Future Roadmap for Sustainability in Energy Generation at Notre Dame

Michael Kennedy

Goal: To present a roadmap for sustainable energy use at the University of Notre Dame that addresses the following question: How might the future of energy generation at Norte Dame be impacted by changes and uncertainties related to production of natural gas and coal, regulatory landscapes, alternative energy sources, and Smart Grid technology?

Energy Consumption at Notre Dame
In general, energy consumption is determined in two ways: the type of energy inputs and the quantity of energy consumed. The Utilities Department at Notre Dame determines the exact fuel mix the University chooses to burn and the campus community determines the amount of energy that is consumed. From a business perspective, energy input decision-making is a product of complex strategy. As a business with budget constraints, pressure from high demand on campus, and pressing conservation and sustainability goals, the Utilities Department must make difficult choices that strike balances between sustainability initiatives and economic barriers.

Forces of Change
These outside forces of change and uncertainties in the energy industry are likely to impact the future roadmap for sustainability in energy generation at Notre Dame.

  1. Hydraulic Fracturing – Changing Regulatory Landscape
    Impact on Notre Dame: 
    Heightened regulation and strict control over fracking procedures could raise the retail price of natural gas if drillers and operators are forced to adhere to costly modification to their process. On the one hand, this would be a detriment to Notre Dame’s operations because it might cause the University to revert back to using primarily coal. However, it could spur further investments in alternative energy out of necessity if natural gas becomes too costly.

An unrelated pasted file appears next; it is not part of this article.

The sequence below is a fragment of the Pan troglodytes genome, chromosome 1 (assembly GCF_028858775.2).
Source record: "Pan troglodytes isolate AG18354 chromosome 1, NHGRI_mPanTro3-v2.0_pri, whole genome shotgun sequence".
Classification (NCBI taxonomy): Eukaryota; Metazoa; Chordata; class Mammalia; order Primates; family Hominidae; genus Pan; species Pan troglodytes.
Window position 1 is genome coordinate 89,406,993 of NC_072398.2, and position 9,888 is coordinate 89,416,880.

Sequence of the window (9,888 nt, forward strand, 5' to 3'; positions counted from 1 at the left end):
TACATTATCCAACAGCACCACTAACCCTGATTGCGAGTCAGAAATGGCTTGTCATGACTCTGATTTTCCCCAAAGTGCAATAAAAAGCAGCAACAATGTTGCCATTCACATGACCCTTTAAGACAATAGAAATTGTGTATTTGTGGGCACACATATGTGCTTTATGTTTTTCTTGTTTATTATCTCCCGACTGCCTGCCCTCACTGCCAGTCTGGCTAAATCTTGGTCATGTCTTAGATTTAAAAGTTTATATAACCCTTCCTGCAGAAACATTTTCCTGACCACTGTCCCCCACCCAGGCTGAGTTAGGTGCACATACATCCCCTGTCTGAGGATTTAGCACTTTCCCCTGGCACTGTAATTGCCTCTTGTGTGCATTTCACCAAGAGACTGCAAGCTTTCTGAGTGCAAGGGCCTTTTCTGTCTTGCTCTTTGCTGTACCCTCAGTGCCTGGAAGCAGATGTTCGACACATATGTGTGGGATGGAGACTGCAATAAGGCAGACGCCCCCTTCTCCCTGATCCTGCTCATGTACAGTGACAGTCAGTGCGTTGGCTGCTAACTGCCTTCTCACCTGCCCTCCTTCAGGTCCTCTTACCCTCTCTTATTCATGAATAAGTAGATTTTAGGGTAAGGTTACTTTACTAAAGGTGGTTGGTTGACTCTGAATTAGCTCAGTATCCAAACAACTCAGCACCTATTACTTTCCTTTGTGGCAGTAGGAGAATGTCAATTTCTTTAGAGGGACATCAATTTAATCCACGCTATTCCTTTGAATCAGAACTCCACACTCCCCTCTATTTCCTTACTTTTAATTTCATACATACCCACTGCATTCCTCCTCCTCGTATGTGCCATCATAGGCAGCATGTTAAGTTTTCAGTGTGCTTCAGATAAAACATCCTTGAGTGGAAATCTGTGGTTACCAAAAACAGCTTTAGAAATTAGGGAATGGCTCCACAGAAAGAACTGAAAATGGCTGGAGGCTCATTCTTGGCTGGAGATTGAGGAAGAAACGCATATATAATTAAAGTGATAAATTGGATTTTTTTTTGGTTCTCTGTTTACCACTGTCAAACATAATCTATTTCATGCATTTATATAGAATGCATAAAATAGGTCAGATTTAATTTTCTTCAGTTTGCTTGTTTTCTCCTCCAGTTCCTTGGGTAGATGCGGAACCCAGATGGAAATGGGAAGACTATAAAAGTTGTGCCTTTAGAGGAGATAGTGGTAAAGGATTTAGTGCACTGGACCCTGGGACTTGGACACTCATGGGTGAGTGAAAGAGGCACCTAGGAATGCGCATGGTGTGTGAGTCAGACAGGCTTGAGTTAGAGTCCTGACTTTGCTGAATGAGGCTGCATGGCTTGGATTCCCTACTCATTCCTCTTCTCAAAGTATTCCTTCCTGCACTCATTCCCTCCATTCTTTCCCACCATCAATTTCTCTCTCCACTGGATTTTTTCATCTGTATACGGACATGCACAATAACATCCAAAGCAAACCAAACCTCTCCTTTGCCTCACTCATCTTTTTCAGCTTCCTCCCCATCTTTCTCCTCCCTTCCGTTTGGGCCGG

2. International Natural Gas Demand – Natural Gas Globalization
    Impact on Notre Dame: 
    Over the past few years, Notre Dame has begun to heavily rely on natural gas in its energy generation mix. If the U.S. becomes a net exporter of natural gas several different outcomes could arise. Even without increased exports, the price of natural gas will rise in the long run as domestic reserves are depleted and supply shortens. Changes in domestic natural gas price levels would influence the University’s decision-making in choosing its fuel inputs for the future.
  3. Carbon Constraints – The Future of Coal
    Impact on Notre Dame: 
    Since the University currently has access to significant reserves of cheap coal and infrastructure geared, in part, toward the use of coal for power generation, a breakthrough in carbon capture sequestration (CCS) technology would most likely be quite beneficial. Given the University’s 2030 Challenge and Long Range Plan for a more sustainable future, a clean and secure option for coal would provide significant advantages.
  4. Alternative Energy
    Impact on Notre Dame: 
    The University currently generates a relatively small amount of energy from wind and solar sources. Because of the large amount of uncertainty surrounding these sources, however, Notre Dame has held back from major investments supporting the necessary infrastructure and capacity.
  5. Smart Grid – Smart Consumption
    Impact on Notre Dame: 
    This technology revolution would most likely have huge impacts on the University. Since Notre Dame is a major consumer of energy, the “smart meter” component of smart grid technology would presumably revolutionize energy management at the University.